Lordy do I want to sit on the big guy’s lap and get a big sack of treats now. It’s only the beginning of November but watching Broadway’s latest export, Elf it may as well be frigging Christmas Eve. Eeeee!
Based on the 2003 film, starring Will Ferrell and New Girl’s Zooey Deschanel, the musical started life on Broadway in 2010, running during both that year’s Christmas period, as well as the next. After much hype and just a little bit of controversy over ticket prices, it jingles into London until early January. With the very familiar theme of acquiring ‘names’ to play a show’s leads, it’s bound to follow the success generated in the States and be the big festive event everyone is talking about. So what’s it like?
Fans of the film will, I’m sure be expecting a huge snowball of silliness and Morgan Young’s production does not disappoint. Often this brand of humour can unintentionally cross over into farce and become a big tangled mess that leaves audiences completely confused but Elf has just the right balance to appeal to kids, their parents and the three drunken girls in Row P who insist on clapping along to every tune.
Mark McKerracher’s Santa leads us in with some light and relatable jokes and the ‘elves’ are played by an ensemble who shuffle around on knees fitted into shoes. The latter isn’t the most original idea but squeezes out plenty of guffaws whenever they appear. Ben Forster fully encompasses the role with much of the humour exuding from Buddy; a completely ridiculous but endlessly endearing man-child. His command of the stage and chemistry with his younger step-brother, Michael (the fantastic Ewan Rutherford), Mother Hobbs (Jessica Martin) and father (Joe McGann) is absolutely absorbing. There are also some very touching and gleeful moments with PA, Deb (Jennie Dale) that will win over every Scrooge going into this with pre-judgements.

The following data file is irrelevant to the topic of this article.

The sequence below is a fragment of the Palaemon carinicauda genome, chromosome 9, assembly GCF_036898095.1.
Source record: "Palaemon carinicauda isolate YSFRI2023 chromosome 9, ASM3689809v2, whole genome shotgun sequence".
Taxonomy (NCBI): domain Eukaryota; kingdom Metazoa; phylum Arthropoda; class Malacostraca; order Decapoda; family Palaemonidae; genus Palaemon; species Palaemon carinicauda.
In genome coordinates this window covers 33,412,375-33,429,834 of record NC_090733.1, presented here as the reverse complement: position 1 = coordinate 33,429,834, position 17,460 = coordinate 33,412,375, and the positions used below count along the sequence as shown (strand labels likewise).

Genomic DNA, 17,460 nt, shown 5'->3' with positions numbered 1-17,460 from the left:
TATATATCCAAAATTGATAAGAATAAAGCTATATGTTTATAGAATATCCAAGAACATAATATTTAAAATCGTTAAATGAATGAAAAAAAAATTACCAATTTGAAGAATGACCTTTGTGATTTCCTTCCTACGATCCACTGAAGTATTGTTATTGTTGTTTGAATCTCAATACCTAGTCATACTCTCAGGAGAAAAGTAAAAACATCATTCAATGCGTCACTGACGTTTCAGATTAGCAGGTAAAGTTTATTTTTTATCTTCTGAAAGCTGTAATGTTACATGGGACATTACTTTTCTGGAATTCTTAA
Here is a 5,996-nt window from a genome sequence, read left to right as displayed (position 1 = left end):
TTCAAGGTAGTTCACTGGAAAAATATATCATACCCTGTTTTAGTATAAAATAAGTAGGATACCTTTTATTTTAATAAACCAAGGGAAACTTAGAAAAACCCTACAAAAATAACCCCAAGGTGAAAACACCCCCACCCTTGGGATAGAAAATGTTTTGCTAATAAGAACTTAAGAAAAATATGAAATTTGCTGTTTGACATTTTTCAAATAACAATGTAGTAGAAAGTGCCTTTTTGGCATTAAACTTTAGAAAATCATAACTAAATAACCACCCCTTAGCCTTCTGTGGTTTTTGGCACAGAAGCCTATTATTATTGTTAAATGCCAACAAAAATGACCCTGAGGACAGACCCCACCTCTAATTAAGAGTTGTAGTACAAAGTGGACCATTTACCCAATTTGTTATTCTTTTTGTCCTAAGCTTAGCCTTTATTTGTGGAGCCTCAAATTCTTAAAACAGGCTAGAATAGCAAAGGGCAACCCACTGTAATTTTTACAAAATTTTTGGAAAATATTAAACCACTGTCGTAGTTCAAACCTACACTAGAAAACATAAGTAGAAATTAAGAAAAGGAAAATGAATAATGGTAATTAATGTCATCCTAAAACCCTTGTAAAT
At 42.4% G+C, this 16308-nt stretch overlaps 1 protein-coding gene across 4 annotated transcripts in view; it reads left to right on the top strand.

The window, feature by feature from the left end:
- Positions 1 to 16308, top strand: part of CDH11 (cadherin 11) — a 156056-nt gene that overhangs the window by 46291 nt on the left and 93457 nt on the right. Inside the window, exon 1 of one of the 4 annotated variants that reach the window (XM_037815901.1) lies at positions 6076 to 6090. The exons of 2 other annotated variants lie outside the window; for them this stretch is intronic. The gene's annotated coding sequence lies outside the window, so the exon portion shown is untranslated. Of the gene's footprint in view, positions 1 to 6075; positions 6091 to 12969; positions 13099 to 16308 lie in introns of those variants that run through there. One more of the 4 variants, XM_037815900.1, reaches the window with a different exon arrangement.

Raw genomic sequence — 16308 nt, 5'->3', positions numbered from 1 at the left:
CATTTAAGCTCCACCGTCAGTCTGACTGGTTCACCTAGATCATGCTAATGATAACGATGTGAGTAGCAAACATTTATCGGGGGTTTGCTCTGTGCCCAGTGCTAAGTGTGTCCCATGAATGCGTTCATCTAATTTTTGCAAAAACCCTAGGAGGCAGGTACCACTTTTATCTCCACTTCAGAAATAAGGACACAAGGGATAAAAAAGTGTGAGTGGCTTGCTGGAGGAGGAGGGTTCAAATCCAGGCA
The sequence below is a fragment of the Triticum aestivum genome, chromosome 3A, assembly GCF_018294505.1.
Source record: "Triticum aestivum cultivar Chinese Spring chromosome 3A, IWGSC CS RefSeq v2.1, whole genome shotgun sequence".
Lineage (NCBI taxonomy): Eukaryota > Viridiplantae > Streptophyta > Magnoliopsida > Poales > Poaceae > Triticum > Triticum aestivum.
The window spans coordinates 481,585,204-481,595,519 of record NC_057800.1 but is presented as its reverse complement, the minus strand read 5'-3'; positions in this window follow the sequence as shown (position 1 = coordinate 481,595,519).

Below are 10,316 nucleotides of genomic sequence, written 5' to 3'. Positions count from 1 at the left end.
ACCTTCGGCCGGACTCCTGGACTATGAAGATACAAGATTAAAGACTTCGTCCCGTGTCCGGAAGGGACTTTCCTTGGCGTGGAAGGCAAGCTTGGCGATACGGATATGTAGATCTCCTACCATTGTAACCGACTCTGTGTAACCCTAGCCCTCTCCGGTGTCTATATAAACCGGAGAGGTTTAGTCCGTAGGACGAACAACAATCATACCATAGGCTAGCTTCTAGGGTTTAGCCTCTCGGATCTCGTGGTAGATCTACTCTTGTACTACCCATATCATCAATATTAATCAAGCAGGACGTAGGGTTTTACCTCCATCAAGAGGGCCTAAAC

Matthew Sklar’s score isn’t the most memorable but, as is generally with the whole of Elf, it gets better and better. ‘I’ll Believe in You’ is very, very festive and a delightful moment between Michael and his mother. Kimberley Walsh’s ‘Never Fall in Love (with an Elf)’ gives the Girls Aloud-er a moment to shine and her vocals are top notch. Appearing on stage much less than I expected, Walsh still delivers Jovie, albeit with less conviction than I feel comfortable with. It’s hard to star opposite such a tremendous powerhouse as Forster is here, and whilst it’s clear she is doing her best, sometimes that just isn’t strong enough.
Tim Goodchild’s set starts off a tad amateur with projections highlighting the rear of the stage that are just that bit too cheesy and single scenery pieces travelling along, the stage void of anything else but black. It doesn’t exactly scream West-End spectacle. However the game is momentously upped and upped with some truly wonderful aesthetics until an exquisite finale.
Whilst unlikely to be the best piece of musical theatre to grace the West-End, Elf does not disappoint. It looks delicious, and Thomas Meehan and Bob Martin’s book is effortlessly endearing with Forster completely making the role his own. Rutherford is one of the best young performers I have seen and Dale’s hot chocolate shenanigans are just delightful. Christmas may still seem far away but plonking yourself in front of this will certainly make it feel that much closer.